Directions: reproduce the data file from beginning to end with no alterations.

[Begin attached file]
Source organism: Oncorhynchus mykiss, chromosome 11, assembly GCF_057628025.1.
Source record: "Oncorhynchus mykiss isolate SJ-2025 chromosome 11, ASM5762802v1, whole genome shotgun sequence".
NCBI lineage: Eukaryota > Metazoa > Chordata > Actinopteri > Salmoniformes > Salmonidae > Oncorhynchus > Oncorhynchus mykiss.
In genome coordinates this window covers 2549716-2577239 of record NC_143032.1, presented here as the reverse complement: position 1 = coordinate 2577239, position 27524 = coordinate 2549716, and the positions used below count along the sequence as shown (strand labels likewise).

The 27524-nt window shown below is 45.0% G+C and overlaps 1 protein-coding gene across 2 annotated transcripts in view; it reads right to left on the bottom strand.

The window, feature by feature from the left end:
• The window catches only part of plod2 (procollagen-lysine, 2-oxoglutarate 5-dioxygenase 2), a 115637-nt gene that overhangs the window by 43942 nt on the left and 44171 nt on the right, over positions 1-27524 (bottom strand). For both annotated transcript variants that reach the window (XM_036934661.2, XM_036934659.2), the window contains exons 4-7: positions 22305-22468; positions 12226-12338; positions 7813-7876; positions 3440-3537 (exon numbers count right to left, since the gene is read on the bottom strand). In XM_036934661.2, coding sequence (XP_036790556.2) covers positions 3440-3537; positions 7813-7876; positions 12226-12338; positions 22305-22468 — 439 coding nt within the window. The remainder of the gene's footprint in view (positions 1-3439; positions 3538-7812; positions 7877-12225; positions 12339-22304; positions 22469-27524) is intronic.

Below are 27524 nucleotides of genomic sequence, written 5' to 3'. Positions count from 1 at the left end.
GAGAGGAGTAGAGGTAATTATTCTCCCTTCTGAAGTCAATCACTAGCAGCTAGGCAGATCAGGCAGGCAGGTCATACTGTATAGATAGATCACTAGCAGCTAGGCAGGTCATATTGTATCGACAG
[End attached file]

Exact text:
Source organism: Oncorhynchus mykiss, chromosome 11, assembly GCF_057628025.1.
Source record: "Oncorhynchus mykiss isolate SJ-2025 chromosome 11, ASM5762802v1, whole genome shotgun sequence".
NCBI lineage: Eukaryota > Metazoa > Chordata > Actinopteri > Salmoniformes > Salmonidae > Oncorhynchus > Oncorhynchus mykiss.
In genome coordinates this window covers 2549716-2577239 of record NC_143032.1, presented here as the reverse complement: position 1 = coordinate 2577239, position 27524 = coordinate 2549716, and the positions used below count along the sequence as shown (strand labels likewise).

The 27524-nt window shown below is 45.0% G+C and overlaps 1 protein-coding gene across 2 annotated transcripts in view; it reads right to left on the bottom strand.

The window, feature by feature from the left end:
• The window catches only part of plod2 (procollagen-lysine, 2-oxoglutarate 5-dioxygenase 2), a 115637-nt gene that overhangs the window by 43942 nt on the left and 44171 nt on the right, over positions 1-27524 (bottom strand). For both annotated transcript variants that reach the window (XM_036934661.2, XM_036934659.2), the window contains exons 4-7: positions 22305-22468; positions 12226-12338; positions 7813-7876; positions 3440-3537 (exon numbers count right to left, since the gene is read on the bottom strand). In XM_036934661.2, coding sequence (XP_036790556.2) covers positions 3440-3537; positions 7813-7876; positions 12226-12338; positions 22305-22468 — 439 coding nt within the window. The remainder of the gene's footprint in view (positions 1-3439; positions 3538-7812; positions 7877-12225; positions 12339-22304; positions 22469-27524) is intronic.

Below are 27524 nucleotides of genomic sequence, written 5' to 3'. Positions count from 1 at the left end.
GAGAGGAGTAGAGGTAATTATTCTCCCTTCTGAAGTCAATCACTAGCAGCTAGGCAGATCAGGCAGGCAGGTCATACTGTATAGATAGATCACTAGCAGCTAGGCAGGTCATATTGTATCGACAG